Primary Examiner:
Katakam, Sudhakar
Assistant Examiner:
Bakshi, Pancham
Attorney, Agent or Firm:
Chen, Siwen
Baehl, Stephen
Parent Case Data:

PRIORITY CLAIM

This patent application is a National Stage Application of International Application No. PCT/US2010/061008 filed Dec. 17, 2010, which claims priority to U.S. Provisional Application Ser. No. 61/301,794, filed Feb. 5, 2010, and European Application No. 10157370.7, filed Mar. 23, 2010, the disclosures of which are fully incorporated herein by their reference.

CROSS REFERENCE TO RELATED APPLICATIONS

This patent application is related to U.S. Provisional application Ser. No. 61/301,780, filed Feb. 5, 2010; U.S. Provisional Application Ser. No. 61/301,786, filed Feb. 5, 2010; and U.S. Provisional Application Ser. No. 61/301,799, filed Feb. 5, 2010, the disclosures of which are fully incorporated herein by their reference.

Claims:
The invention claimed is:

1. A process for the dehydrogenation of at least one dehydrogenatable hydrocarbon, the process comprising: (i) producing a catalyst by treating a support with a liquid composition comprising a dehydrogenation component or a precursor thereof and at least one organic dispersant selected from an amino alcohol and an amino acid; and (ii) contacting a feed comprising the at least one dehydrogenatable hydrocarbon with the catalyst comprising the support and the dehydrogenation component under dehydrogenation conditions effective to convert at least a portion of the dehydrogenatable hydrocarbon in the feed.

2. The process of claim 1, wherein the organic dispersant is present in the liquid composition in an amount between about 1 wt% and about 20 wt% of the composition.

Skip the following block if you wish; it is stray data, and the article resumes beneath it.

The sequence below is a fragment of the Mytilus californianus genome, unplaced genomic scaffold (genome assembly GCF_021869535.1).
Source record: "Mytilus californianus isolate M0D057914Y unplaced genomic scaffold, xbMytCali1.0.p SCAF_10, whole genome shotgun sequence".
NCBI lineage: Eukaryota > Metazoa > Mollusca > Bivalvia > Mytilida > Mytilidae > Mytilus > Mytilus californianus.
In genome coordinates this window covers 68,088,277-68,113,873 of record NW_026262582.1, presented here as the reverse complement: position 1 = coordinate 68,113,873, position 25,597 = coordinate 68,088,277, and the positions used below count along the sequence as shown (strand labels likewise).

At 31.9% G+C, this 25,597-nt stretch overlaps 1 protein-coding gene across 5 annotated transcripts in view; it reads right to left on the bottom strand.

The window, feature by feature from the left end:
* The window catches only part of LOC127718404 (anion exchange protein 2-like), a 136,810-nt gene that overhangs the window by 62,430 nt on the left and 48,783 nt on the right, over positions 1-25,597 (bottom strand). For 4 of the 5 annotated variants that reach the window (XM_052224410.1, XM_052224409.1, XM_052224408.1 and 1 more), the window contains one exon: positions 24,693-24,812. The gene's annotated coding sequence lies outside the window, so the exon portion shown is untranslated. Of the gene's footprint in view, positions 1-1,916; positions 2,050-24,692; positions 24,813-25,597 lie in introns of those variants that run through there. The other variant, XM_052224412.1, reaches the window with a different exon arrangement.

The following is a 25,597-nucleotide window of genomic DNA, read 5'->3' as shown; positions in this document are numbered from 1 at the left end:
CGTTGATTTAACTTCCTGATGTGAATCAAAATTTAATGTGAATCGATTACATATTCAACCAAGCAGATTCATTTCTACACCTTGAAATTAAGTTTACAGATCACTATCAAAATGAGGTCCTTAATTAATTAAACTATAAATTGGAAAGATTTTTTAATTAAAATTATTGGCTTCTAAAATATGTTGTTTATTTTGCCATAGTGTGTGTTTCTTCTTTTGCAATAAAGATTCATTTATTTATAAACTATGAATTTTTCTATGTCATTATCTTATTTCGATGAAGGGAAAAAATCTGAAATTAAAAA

3. The process of claim 1, wherein the support is at least one material selected from silica, a silicate, an aluminosilicate, carbon, and carbon nanotubes and preferably comprises silica.

4. The process of claim 1, wherein the dehydrogenation component comprises at least one metal component selected from Groups 6 to 10 of the Periodic Table of Elements.

5. The process of claim 1, wherein the dehydrogenation component consists of one metal component selected from Group 10 of the Periodic Table of Elements.

6. The process of claim 1, wherein the dehydrogenation component consists of one metal component selected from platinum and palladium.

7. The process of claim 1, wherein the catalyst consists of a support and a dehydrogenation component selected from platinum and palladium.

8. The process of claim 1, wherein the at least one organic dispersant comprises an amino acid.

9. The process claim 1, wherein the catalyst has an oxygen chemisorption of at least 30%.

10. The process of claim 1, wherein the catalyst has an oxygen chemisorption of at least 40%.

11. The process of claim 1, wherein the catalyst has an oxygen chemisorption of at least 50%,

12. The process of claim 1, wherein the dehydrogenation component has a Dsv of less than 5 nm as measured by TEM.

13. The process of claim II, wherein the liquid composition comprises an aqueous solution of the dehydrogenation component or precursor thereof and the at least one organic dispersant.

14. The process of claim 1, wherein the catalyst further comprises an inorganic base component, preferably an alkali or alkaline earth metal compound, and more preferably a potassium compound.

15. The process of claim 14, wherein the liquid composition also comprises the inorganic base component or a precursor thereof.

16. The process of claim I. wherein the method of producing the catalyst father comprises heating the treated support in an oxidizing atmosphere under oxidation. conditions to decompose substantially all of the organic dispersant.

17. The process of claim 16, wherein the oxidation conditions include a temperature of from about 250° C. to about 450° C. for a time of about 0.5 to about 50 hours.

18. The process of claim 16, wherein the method of producing the catalyst further comprises heating the treated support in a reducing atmosphere under reducing conditions.